Successfully reported this slideshow.
We use your LinkedIn profile and activity data to personalize ads and to show you more relevant ads. You can change your ad preferences anytime.

Phonetics and phonology


Published on

Published in: Technology
  • Login to see the comments

Phonetics and phonology

  2. 2. PREVIOUS KNOWLEDGE  In pairs , discuss some concepts:  1. Phonetics, phonology , pronunciation , phonics, phoneme.  2. How do you include pronunciation in your class. Mention 5 different strategies used or seen used in class.
  3. 3. PHONETICS  Definition: The branch of linguistics concerned with the study of speech sounds with reference to their distribution and patterning. Adjective: phonological.
  4. 4. phonetics  pho·net·ics (f-ntks) n. (used with a sing. verb) 1. The branch of linguistics that deals with the sounds of speech and their production, combination, description, and representation by written symbols.  2. The system of sounds of a particular language.  sourceThe American Heritage® Dictionary of the English Language, Fourth Edition copyright ©2000 by Houghton Mifflin Company. Updated in 2009. Published by Houghton Mifflin Company. All rights reserved
  5. 5. PHONOLOGY  Definition: The branch of linguistics concerned with the study of speech sounds with reference to their distribution and patterning. Adjective: phonological.  source:
  6. 6. PHONEME  Definition: The smallest sound unit in a language that is capable of conveying a distinct meaning, such as the s of sing and the r of ring. Adjective: phonemic.
  7. 7. PHONOLOGY  Phonology is the study of the properties of sound systems, the principles that govern the ways in which speakers of different languages organise speech sounds to express meanings.  Source:Phonology - Critical Concepts in Linguistics by Charles W. Kreidler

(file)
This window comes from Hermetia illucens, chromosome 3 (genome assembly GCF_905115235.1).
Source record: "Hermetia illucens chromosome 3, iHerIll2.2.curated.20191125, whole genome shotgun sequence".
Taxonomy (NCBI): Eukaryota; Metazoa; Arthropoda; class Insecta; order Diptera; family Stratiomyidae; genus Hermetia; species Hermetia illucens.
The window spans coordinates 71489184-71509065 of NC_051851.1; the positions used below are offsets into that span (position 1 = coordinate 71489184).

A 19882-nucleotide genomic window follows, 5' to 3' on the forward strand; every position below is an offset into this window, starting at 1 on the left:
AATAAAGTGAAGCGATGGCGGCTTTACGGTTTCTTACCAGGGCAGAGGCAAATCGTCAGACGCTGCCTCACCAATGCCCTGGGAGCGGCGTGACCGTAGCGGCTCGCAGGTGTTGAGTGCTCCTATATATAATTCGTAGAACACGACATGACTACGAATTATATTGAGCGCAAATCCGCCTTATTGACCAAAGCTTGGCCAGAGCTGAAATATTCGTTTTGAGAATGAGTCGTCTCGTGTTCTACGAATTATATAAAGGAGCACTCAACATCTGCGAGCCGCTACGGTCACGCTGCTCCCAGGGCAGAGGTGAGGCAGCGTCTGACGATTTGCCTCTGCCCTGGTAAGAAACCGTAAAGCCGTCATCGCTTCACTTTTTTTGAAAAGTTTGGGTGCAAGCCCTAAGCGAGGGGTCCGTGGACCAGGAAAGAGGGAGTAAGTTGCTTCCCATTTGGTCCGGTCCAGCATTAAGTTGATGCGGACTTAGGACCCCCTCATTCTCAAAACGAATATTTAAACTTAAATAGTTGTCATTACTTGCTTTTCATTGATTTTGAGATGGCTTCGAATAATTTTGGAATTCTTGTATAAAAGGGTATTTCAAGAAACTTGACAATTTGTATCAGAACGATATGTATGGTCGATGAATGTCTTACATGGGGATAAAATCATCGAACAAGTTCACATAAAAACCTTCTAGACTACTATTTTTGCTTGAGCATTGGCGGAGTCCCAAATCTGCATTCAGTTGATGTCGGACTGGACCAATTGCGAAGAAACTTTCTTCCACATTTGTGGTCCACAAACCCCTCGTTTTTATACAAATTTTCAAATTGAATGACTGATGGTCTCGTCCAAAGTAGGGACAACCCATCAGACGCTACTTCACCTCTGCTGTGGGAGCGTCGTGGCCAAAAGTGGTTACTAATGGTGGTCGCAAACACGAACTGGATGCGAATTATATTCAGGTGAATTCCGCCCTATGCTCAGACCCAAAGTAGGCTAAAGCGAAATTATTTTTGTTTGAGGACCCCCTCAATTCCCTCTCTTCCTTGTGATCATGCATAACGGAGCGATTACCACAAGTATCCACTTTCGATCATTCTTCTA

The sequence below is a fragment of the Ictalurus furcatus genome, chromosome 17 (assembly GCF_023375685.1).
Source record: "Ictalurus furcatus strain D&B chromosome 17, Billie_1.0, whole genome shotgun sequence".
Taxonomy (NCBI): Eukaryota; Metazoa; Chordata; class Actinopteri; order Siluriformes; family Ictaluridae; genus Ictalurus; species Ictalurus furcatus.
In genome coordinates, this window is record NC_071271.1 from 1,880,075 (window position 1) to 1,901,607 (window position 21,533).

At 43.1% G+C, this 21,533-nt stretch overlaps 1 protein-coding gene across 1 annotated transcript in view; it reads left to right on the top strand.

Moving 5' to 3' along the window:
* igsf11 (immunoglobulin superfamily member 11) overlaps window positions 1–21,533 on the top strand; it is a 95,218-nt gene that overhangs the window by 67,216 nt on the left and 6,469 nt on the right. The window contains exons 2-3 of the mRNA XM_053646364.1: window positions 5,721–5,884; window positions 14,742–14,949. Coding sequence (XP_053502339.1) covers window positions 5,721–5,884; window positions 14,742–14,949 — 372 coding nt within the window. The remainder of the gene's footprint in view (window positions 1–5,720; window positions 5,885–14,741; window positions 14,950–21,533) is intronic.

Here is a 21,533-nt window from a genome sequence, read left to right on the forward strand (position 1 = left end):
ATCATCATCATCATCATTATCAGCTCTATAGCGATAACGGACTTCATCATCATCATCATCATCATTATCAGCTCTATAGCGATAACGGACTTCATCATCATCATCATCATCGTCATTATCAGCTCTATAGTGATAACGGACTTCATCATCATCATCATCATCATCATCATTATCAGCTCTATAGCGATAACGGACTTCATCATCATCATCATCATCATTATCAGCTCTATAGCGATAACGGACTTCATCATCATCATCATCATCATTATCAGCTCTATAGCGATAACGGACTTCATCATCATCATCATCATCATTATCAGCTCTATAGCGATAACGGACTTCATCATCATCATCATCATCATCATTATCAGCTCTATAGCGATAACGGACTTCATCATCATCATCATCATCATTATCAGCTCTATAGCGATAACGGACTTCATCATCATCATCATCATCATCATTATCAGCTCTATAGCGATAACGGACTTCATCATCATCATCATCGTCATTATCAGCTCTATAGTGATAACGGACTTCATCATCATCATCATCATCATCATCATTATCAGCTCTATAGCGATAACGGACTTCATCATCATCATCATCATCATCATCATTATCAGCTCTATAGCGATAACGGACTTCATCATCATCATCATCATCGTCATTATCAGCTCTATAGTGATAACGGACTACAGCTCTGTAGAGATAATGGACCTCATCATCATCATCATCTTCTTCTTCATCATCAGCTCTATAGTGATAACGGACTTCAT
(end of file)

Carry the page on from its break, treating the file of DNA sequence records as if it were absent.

8. 8. Phonetics and phonology  Definition of Phonetics and Phonology  Phonetics and phonology are related, dependent fields for studying aspects of language. Phonetics is the study of sound in speech; phonology is the study (and use) of sound patterns to create meaning. Phonetics focuses on how speech is physically created and received, including study of the human vocal and auditory tracts, acoustics, and neurology. Phonology relies on phonetic information for its practice, but focuses on how patterns in both speech and non-verbal communication create meaning, and how such patterns are interpreted. Phonology includes comparative linguistic studies of how cognates, sounds, and meaning are transmitted among and between human communities and languages.  Source; help/definitions/phonetics-and-phonology-51
  9. 9. PHONETICS  Phonetics (pronounced /fəˈnɛtɪks/, from the Greek: φωνή, phōnē, 'sound, voice') is a branch of linguistics that comprises the study of the sounds of human speech, or—in the case of sign languages—the equivalent aspects of sign.[1] It is concerned with the physical properties of speech sounds or signs (phones): their physiological production, acoustic properties, auditory perception, and neurophysiological status. Phonology, on the other hand, is concerned with the abstract, grammatical characterization of systems of sounds or signs.  source Wikipedia
  10. 10. Phonetics: its branches  The field of phonetics is a multiple layered subject of linguistics that focuses on speech. In the case of oral languages there are three basic areas of study:  Articulatory phonetics: the study of the production of speech sounds by the articulatory and vocal tract by the speaker  Acoustic phonetics: the study of the physical transmission of speech sounds from the speaker to the listener  Auditory phonetics: the study of the reception and perception of speech sounds by the listener
  11. 11. The difference between phonetics and phonology  Phonology concerns itself with systems of phonemes, abstract cognitive units of speech sound or sign which distinguish the words of a language. Phonetics, on the other hand, concerns itself with the production, transmission, and perception of the physical phenomena which are abstracted in the mind to constitute these speech sounds or signs.
  12. 12. IPA Definition: The most widely used system for representing the sounds of any language. A reproduction of the latest version of the International Phonetic Alphabet (2005) is available at the website of the International Phonetic Association.
  14. 14. ml